In Sanhedrin 67b, Rabbi Ashi states that he saw “Karna’s father blow his nose violently and streamers of silk issued from his nostrils.”

Some magic tricks really do stem from ancient times. Of course, pulling streamers out of one’s nose is child’s play to the great magicians of the modern world, of which quite a few are/were Jewish (the late Harry Houdini, Uri Geller, David Copperfield, David Blaine, etc.).

Today, magic is simply a form of entertainment. However, there were many generations for whom the power of magic was quite real. In order to be appointed a member of the Sanhedrin, the highest Jewish court, one had to be a man of “stature, wisdom, good appearance, mature age, with a knowledge of sorcery” (Sanhedrin 17b). It was felt that knowledge of sorcery was important for them, so that the sages would be able to condemn or stop those who involved themselves in these unacceptable practices.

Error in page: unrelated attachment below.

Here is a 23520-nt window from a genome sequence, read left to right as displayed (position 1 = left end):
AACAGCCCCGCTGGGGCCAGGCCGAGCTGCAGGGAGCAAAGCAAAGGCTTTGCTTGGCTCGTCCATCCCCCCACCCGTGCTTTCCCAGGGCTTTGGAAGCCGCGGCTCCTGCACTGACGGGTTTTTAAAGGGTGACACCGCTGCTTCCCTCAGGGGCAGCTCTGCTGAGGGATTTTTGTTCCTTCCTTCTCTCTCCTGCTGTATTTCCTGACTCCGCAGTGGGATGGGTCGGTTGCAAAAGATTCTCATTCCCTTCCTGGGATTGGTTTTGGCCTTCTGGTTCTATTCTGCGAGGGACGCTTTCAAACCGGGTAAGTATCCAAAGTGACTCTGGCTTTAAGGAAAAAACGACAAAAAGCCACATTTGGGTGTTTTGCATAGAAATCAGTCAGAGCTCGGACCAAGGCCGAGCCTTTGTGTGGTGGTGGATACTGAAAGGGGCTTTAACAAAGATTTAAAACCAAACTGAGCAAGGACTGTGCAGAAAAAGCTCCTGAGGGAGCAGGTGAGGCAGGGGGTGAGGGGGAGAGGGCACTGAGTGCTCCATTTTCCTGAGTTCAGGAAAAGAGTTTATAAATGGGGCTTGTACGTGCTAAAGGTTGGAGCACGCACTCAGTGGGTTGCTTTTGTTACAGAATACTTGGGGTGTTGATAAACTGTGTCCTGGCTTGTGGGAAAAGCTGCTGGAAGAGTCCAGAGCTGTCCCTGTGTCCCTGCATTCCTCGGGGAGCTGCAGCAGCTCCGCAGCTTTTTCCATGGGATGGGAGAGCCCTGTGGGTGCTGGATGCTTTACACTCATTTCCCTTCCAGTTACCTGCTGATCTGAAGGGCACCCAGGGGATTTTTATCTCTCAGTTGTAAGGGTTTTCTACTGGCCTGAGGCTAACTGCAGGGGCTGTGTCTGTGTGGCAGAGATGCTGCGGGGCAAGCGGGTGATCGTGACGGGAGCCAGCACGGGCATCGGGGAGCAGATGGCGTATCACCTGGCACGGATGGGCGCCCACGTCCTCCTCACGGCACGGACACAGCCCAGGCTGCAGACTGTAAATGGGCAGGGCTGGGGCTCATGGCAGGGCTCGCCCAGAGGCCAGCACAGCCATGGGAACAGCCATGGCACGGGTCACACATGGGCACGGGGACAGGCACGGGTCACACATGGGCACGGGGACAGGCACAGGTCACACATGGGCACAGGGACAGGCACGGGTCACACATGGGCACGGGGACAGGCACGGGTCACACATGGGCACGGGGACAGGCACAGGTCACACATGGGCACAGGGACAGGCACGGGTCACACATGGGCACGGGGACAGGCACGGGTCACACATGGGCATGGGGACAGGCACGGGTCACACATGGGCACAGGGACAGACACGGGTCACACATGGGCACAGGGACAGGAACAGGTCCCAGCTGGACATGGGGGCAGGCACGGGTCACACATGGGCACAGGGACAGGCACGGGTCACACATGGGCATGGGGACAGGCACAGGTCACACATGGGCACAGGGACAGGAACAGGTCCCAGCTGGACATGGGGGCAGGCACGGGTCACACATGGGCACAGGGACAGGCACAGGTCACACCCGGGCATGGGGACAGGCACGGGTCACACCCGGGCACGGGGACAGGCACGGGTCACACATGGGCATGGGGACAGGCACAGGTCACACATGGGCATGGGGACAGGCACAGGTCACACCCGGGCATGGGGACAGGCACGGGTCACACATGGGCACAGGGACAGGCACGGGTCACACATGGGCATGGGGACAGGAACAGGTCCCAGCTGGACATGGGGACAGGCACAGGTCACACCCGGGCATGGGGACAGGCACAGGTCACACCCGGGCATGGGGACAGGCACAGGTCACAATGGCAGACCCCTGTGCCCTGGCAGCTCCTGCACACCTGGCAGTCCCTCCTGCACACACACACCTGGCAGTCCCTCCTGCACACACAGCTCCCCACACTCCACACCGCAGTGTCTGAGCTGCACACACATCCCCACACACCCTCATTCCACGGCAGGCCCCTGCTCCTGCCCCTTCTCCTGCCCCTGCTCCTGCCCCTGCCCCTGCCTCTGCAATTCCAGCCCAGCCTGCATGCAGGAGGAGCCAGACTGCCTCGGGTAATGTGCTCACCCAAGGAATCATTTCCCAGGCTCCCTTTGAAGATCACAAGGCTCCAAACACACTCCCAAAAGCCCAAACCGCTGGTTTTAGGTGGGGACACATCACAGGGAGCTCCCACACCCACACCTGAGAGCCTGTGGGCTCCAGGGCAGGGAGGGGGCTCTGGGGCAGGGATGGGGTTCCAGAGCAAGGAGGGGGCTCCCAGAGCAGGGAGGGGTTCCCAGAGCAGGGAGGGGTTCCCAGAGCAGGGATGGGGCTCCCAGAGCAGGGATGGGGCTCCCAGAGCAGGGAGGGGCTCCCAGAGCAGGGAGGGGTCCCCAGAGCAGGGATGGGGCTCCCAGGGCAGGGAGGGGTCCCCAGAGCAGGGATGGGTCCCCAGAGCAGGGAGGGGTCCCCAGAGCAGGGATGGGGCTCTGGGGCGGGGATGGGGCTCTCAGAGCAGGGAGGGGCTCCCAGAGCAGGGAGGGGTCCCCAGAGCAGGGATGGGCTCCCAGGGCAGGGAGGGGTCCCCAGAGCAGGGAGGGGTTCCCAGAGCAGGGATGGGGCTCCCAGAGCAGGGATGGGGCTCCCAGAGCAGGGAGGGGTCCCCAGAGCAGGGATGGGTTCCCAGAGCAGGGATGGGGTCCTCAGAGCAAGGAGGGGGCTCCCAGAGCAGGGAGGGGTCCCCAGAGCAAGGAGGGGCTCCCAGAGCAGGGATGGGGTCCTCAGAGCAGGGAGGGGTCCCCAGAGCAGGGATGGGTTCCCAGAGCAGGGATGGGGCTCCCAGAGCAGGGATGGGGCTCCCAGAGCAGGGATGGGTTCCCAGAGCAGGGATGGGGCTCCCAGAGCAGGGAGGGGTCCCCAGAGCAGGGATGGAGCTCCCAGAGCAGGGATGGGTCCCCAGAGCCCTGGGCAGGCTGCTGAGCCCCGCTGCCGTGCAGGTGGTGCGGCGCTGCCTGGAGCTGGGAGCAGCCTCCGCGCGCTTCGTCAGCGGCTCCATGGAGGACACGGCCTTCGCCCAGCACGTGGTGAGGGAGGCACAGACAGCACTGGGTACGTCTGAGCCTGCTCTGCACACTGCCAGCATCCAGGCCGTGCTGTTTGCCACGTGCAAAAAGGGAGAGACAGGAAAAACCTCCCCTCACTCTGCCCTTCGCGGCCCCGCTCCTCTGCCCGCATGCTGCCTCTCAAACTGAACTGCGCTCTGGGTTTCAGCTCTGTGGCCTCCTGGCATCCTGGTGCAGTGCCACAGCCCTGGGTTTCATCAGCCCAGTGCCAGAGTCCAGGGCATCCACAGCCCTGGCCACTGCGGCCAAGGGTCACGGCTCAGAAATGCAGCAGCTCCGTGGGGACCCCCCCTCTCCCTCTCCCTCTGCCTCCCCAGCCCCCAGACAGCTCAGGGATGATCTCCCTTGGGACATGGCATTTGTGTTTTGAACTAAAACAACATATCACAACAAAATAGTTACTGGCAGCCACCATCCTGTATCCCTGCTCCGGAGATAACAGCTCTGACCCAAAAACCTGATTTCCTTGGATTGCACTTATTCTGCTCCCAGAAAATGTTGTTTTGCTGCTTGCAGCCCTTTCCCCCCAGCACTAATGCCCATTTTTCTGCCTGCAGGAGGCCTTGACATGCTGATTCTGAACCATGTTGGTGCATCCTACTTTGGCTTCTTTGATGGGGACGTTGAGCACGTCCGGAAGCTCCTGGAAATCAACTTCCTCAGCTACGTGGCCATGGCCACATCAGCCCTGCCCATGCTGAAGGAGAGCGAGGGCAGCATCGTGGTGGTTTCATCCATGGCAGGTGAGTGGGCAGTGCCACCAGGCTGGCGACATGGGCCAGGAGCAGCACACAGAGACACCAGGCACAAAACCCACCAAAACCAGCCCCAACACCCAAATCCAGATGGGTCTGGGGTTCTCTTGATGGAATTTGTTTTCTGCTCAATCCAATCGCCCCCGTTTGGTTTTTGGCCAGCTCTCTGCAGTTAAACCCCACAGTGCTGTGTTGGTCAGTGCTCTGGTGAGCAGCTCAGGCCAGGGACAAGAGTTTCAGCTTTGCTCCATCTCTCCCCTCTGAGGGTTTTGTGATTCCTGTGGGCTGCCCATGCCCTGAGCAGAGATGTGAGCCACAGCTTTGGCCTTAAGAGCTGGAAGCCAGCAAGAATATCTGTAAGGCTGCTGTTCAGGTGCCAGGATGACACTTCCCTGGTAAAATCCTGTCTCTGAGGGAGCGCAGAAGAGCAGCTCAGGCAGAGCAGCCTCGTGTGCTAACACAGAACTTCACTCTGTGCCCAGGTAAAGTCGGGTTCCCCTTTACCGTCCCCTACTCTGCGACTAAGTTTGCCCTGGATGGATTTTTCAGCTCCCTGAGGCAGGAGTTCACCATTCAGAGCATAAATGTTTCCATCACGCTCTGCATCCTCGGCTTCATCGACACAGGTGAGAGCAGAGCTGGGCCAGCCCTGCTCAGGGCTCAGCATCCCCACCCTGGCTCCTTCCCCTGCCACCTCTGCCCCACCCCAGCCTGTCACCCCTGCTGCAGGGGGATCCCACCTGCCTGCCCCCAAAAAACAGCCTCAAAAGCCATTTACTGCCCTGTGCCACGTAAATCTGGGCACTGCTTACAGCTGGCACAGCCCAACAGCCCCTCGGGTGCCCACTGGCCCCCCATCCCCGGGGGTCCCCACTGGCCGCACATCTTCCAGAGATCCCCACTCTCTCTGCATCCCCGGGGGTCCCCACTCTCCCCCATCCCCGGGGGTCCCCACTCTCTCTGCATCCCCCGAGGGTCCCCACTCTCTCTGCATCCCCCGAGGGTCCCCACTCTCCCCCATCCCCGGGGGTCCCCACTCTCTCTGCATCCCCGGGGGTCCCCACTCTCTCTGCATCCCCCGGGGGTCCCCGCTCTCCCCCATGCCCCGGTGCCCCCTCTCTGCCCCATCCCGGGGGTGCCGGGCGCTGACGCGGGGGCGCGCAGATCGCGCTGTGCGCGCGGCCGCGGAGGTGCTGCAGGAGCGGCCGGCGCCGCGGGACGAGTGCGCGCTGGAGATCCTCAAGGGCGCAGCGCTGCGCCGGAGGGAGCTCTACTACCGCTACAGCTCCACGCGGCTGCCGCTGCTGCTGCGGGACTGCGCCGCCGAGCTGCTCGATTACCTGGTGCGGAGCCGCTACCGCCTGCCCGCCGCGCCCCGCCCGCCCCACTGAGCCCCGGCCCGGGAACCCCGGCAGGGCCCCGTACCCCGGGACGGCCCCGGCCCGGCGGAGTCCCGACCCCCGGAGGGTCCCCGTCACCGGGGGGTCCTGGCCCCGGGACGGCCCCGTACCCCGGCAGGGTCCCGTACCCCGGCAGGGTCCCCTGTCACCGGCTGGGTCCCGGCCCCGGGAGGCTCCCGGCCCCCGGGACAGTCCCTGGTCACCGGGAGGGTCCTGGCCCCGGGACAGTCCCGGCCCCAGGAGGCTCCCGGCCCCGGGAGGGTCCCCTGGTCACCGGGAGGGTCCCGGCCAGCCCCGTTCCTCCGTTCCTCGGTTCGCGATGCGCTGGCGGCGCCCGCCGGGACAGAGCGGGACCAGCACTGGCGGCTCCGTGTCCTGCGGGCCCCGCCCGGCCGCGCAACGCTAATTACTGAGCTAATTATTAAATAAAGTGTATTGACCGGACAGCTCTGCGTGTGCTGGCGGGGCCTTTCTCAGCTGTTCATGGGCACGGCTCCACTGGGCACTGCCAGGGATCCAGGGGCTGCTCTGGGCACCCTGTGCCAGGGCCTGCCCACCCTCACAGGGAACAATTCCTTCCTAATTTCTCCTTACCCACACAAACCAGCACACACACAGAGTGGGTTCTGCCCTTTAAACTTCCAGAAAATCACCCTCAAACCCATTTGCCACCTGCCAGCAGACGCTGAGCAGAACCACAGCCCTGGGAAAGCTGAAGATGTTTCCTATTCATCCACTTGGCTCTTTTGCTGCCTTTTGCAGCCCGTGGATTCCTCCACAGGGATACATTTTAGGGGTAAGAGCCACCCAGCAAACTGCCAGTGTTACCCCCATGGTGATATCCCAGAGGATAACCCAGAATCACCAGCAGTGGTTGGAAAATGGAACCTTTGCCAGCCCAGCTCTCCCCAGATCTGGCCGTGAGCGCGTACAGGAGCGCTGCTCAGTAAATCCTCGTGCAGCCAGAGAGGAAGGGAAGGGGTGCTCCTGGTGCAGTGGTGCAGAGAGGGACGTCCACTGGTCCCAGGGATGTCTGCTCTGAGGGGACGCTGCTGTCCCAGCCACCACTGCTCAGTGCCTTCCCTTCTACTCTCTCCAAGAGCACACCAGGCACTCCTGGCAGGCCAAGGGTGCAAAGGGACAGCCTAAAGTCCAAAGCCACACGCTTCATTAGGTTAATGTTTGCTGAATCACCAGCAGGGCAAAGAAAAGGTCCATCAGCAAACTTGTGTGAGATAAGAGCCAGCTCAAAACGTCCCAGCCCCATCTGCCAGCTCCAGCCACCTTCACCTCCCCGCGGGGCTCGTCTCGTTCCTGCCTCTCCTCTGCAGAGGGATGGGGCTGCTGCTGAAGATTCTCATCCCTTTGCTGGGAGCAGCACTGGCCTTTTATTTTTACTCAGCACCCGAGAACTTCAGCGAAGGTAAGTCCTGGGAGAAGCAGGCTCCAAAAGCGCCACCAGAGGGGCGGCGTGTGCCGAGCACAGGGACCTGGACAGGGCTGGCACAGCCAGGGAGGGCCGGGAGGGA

Without question, Jewish law deems sorcery forbidden. Exodus 22:17 states quite clearly: “You shall not suffer a sorceress to live.” We today do not know what sorcery is exactly. The Talmud (Kiddushin 49b) relates that “ten measures of witchcraft descended to the world.” Deuteronomy 18:10-11 defines witchcraft as, “one that makes his son or daughter to pass through the fire, one that uses divination, a soothsayer, or an enchanter, or a sorcerer, or a charmer, or one that consults a ghost or a familiar spirit, or a necromancer.”

But what of the magician of today? The Talmud states (Sanhedrin 67b): “If one actually performs magic, he is stoned; if he merely creates an illusion, he is exempt…” Perhaps this is why the great David Copperfield refers to himself as an illusionist, rather then a magician.

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